“A lot colder,” the Dutchman smiled when asked about the sport’s new blue-riband event that even speeds down the iconic ‘strip’.
“Street circuit, new for everyone. I think it will be full of surprises for sure,” Verstappen added.
The Dutchman, who will bid to extend his unprecedented 17-race winning record within a single season, admits he still needs to learn the new layout.
“The last time I tried it on the F1 game, I think I hit more walls than I was going straight,” he laughed, as he predicted a lack of grip for a race start at 10pm local next Saturday night.
The Las Vegas race is being very much championed by F1’s American owners, Liberty Media, who bought the plot of land for the paddock and pitlane last year for a whopping $240 million.
F1 is clearly trying to capitalise on the rising popularity of the sport in the US – powered in large part by the popular Netflix series Drive to Survive.
Former F1 supremo Bernie Ecclestone admits he’s no fan of the Americanisation of the sport he shot to a more Euro-centric success in past decades.
“I’m not really looking forward to it,” said the 92-year-old when asked by NOS about the Las Vegas GP.
“It has nothing to do with Formula 1.”
Verstappen freely admits that he’s not personally supportive of F1’s Netflix series, because he’s an “old school” character who wishes that “social media never existed”.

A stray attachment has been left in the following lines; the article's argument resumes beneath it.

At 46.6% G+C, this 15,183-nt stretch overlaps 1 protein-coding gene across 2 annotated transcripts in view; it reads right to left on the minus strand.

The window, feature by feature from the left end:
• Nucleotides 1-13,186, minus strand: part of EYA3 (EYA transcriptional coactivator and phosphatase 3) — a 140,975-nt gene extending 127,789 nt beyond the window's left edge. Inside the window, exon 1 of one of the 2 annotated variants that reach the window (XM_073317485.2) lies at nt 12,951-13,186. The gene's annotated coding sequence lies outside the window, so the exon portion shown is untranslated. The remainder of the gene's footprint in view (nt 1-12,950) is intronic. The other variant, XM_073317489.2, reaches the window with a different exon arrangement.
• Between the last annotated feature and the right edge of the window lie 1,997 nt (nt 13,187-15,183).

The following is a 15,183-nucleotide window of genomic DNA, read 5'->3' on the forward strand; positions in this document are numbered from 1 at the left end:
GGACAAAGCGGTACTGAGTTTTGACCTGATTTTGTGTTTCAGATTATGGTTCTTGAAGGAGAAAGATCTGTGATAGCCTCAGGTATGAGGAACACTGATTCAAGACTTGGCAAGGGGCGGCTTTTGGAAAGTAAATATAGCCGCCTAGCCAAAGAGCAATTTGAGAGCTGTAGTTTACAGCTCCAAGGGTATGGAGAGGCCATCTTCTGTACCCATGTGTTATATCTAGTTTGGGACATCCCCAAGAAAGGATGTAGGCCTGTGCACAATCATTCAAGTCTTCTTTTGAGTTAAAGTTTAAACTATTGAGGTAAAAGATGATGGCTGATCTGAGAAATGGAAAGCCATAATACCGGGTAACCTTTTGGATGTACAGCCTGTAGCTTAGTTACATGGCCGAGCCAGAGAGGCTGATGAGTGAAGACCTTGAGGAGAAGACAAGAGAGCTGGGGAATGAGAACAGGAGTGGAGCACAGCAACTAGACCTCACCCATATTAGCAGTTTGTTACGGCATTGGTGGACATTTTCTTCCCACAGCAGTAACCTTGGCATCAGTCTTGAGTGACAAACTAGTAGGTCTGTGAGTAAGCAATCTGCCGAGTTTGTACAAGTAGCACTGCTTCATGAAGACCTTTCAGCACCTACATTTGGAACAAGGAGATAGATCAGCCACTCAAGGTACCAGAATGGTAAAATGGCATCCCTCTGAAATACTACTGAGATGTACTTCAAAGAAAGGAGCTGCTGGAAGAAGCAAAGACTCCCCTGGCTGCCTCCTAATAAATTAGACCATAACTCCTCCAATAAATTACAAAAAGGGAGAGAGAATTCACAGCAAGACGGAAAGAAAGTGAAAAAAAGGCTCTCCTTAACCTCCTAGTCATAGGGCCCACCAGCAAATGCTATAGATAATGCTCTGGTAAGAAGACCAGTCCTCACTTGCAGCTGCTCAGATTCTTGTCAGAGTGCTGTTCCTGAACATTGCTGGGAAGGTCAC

“Freedom of speech, right?” he smiled.
Two-time world champion Fernando Alonso agrees: “I never saw any of Drive to Survive, even season 1.”
Lando Norris, 23, recognises that Drive to Survive is not “the real truth” about life in the F1 paddock. “It’s not there to provide the most honest things.
“It’s a show, it’s to entertain people. Formula 1 is also a business, right? But I just want to do the driving. That’s why I’m here,” he said.
Formula 1 is even planning an Olympics-style ‘opening ceremony’ to kick off the race weekend complete with international music acts and even Cirque du Soleil.
All 20 drivers must attend.
When asked about the American-style opening ceremony events, Alonso admitted: “They’re not always our dream preparation before the race.
“We know it’s important for the sport but I think drivers, teams, even for you guys in the media, it’s a very long season, a lot of travelling. We just go for racing, this is what we love, but the outside package is sometimes a little bit too much but we understand it,” the 42-year-old added.
This content was originally published here.